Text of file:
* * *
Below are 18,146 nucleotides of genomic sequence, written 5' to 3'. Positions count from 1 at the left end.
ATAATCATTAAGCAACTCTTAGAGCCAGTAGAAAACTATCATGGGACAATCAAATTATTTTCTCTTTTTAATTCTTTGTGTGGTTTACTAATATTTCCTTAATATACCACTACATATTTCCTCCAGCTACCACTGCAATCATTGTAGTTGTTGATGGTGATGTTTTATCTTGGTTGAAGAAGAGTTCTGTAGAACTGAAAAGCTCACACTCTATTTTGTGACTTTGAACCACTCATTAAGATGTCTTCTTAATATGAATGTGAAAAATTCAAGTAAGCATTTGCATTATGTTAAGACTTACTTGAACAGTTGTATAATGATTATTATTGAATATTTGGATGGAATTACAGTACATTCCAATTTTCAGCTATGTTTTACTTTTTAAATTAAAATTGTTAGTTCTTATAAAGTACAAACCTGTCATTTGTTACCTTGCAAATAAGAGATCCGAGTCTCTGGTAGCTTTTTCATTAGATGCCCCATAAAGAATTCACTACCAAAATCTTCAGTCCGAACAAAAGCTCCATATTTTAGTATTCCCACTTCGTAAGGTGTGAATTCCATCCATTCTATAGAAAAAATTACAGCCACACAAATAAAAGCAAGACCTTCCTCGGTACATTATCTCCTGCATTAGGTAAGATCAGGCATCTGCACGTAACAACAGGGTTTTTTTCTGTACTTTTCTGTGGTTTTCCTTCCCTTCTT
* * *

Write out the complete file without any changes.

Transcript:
Below are 18,146 nucleotides of genomic sequence, written 5' to 3'. Positions count from 1 at the left end.
ATAATCATTAAGCAACTCTTAGAGCCAGTAGAAAACTATCATGGGACAATCAAATTATTTTCTCTTTTTAATTCTTTGTGTGGTTTACTAATATTTCCTTAATATACCACTACATATTTCCTCCAGCTACCACTGCAATCATTGTAGTTGTTGATGGTGATGTTTTATCTTGGTTGAAGAAGAGTTCTGTAGAACTGAAAAGCTCACACTCTATTTTGTGACTTTGAACCACTCATTAAGATGTCTTCTTAATATGAATGTGAAAAATTCAAGTAAGCATTTGCATTATGTTAAGACTTACTTGAACAGTTGTATAATGATTATTATTGAATATTTGGATGGAATTACAGTACATTCCAATTTTCAGCTATGTTTTACTTTTTAAATTAAAATTGTTAGTTCTTATAAAGTACAAACCTGTCATTTGTTACCTTGCAAATAAGAGATCCGAGTCTCTGGTAGCTTTTTCATTAGATGCCCCATAAAGAATTCACTACCAAAATCTTCAGTCCGAACAAAAGCTCCATATTTTAGTATTCCCACTTCGTAAGGTGTGAATTCCATCCATTCTATAGAAAAAATTACAGCCACACAAATAAAAGCAAGACCTTCCTCGGTACATTATCTCCTGCATTAGGTAAGATCAGGCATCTGCACGTAACAACAGGGTTTTTTTCTGTACTTTTCTGTGGTTTTCCTTCCCTTCTT